Note: I am a newbie to the OS X world. So please take it easy if I ask something noobish.

According to what I have read/understood: MachO's file layout consists of a header, load commands and data segment that contains either executable instructions or data. But after reading about fork s(data & resource) I am confused.

Confusion: In HFS files are not monolithic and doesn't consist of single segment. Apple Mac files usually exist out of two files the data fork and resource fork.They have an identical name and are shown by Mac as a single file. The resource fork contains the code of the program in execuatables.

How did I ponder here? I copied a file named filename from a Mac to my pendrive and opened it on Windows result 2 files ._filename and filename.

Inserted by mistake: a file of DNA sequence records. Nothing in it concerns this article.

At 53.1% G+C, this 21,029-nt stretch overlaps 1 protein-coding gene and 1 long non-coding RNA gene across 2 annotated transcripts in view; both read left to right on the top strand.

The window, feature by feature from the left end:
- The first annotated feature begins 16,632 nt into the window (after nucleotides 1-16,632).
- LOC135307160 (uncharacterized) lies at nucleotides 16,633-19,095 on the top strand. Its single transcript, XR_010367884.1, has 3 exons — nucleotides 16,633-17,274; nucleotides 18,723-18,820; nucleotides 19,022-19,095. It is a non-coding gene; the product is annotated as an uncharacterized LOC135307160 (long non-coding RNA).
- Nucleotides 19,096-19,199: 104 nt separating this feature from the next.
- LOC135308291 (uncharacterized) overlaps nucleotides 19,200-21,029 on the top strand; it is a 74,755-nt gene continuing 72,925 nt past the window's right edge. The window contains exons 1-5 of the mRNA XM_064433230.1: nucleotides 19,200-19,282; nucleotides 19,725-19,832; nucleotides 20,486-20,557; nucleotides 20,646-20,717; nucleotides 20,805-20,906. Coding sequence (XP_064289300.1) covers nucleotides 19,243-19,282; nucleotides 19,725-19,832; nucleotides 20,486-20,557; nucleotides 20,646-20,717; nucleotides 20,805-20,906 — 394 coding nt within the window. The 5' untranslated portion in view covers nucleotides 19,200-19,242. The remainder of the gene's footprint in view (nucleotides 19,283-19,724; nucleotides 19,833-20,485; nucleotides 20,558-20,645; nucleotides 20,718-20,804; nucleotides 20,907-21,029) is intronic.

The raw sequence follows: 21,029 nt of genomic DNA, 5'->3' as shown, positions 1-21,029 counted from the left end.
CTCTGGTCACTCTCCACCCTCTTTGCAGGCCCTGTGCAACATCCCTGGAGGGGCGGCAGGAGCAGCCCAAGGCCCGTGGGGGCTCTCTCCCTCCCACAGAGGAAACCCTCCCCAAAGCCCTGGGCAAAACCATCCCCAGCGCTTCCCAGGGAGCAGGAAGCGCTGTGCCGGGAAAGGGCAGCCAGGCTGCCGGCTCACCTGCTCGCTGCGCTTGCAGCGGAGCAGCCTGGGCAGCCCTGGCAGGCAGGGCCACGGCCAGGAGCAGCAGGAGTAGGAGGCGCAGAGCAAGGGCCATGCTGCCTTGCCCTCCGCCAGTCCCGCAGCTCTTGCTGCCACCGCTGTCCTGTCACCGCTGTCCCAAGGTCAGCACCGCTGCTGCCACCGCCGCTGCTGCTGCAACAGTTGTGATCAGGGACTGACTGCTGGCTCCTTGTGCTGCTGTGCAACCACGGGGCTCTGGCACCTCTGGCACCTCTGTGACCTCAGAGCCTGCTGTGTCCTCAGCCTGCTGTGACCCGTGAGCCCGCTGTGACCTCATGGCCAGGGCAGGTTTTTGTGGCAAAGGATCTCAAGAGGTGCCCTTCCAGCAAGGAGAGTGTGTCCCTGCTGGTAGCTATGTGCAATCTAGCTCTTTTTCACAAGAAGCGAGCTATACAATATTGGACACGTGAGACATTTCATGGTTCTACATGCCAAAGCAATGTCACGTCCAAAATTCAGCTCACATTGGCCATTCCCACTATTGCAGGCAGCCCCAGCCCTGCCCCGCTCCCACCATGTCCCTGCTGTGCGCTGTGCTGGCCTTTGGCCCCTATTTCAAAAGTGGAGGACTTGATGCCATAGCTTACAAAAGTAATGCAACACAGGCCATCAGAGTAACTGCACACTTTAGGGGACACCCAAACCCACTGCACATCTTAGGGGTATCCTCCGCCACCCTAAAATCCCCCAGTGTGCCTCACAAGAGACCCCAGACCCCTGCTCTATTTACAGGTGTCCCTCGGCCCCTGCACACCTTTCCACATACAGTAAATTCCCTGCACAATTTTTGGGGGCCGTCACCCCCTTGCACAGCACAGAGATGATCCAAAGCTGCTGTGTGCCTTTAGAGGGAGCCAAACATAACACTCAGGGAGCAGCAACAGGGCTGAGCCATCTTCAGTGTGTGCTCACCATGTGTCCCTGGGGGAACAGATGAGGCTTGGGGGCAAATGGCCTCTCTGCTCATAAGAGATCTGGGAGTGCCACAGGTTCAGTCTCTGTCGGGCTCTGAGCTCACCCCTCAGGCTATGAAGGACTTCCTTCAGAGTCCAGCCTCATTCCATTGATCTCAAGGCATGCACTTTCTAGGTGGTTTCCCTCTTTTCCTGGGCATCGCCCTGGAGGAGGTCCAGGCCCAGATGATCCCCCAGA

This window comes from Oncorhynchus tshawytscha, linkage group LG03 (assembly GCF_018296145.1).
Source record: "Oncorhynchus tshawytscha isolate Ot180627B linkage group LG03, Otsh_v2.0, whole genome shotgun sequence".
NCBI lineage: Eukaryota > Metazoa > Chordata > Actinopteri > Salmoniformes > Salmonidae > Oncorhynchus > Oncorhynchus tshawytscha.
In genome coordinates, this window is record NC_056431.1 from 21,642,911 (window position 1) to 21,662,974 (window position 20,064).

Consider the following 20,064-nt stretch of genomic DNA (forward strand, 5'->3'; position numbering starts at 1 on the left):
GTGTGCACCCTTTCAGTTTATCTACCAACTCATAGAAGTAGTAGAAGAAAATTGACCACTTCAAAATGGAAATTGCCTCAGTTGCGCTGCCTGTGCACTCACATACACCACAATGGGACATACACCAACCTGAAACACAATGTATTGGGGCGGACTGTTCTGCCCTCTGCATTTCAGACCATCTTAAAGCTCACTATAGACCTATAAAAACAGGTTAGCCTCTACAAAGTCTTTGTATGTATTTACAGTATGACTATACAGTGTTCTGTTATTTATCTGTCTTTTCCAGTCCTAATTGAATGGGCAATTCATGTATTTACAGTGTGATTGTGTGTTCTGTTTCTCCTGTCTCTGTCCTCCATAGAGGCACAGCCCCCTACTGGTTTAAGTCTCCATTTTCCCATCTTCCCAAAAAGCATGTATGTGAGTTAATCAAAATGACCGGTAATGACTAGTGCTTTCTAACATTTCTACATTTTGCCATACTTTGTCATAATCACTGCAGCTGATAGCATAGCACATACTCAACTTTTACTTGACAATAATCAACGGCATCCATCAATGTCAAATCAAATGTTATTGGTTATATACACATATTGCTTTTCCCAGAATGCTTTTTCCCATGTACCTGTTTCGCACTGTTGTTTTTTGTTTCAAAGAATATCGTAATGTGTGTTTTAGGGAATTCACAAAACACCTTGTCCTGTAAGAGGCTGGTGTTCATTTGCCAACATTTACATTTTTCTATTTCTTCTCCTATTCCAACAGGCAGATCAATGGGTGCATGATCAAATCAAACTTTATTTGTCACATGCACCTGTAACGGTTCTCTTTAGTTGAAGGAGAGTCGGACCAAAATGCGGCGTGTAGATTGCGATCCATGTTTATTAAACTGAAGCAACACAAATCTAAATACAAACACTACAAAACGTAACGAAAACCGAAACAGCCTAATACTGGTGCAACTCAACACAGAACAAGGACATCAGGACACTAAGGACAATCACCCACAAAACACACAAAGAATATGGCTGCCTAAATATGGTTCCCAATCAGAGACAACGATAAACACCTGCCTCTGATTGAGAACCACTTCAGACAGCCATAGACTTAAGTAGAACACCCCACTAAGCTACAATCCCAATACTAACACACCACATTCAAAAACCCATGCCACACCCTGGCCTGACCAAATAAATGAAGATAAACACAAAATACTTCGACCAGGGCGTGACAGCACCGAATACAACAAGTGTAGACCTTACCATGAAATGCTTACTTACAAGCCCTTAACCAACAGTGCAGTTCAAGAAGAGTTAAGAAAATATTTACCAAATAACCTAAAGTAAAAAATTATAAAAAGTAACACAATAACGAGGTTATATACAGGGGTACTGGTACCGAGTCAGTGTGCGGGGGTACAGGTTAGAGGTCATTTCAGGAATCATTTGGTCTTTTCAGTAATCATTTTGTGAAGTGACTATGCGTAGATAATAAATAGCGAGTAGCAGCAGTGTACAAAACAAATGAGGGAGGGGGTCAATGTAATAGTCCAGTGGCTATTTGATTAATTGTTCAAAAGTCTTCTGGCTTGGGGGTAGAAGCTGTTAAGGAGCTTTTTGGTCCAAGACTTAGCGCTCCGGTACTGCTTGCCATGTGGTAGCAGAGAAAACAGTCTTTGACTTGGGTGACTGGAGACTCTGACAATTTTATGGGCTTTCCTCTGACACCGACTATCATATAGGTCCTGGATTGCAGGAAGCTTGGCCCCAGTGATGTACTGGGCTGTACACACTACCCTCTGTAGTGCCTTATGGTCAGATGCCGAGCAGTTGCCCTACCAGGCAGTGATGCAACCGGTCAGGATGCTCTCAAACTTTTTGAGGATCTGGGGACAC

Question: Where do these forks fit in the file layout? There is no mention in the file layout about the forks. Are these two forks integrated to make a final mach file? Can the ._filename (resource fork) have malicious code?


The ._filename file does not only contain the resource fork, it also contains Finder metadata, in AppleDouble format.

The resource fork itself can be viewed on an HFS volume by opening filename/..namedfork/rsrc. Forks and other extended attributes can be listed by using ls -l@.

Resource forks are not specific to the Mach-O format (and I do not know if they are used at all for it), they're a feature from classic Mac OS which was extensively used for classic application files, and could store things like string tables, bitmap images, etc.

Malicious code can be hidden anywhere, a virus scanner should be able to detect it even if it is hidden in a resource fork.

  • Thank you @Random832 ,I just wanted to ask if you have come across any sample that hides its malicious code in the ._file ... – rebel87 May 20 '15 at 5:23

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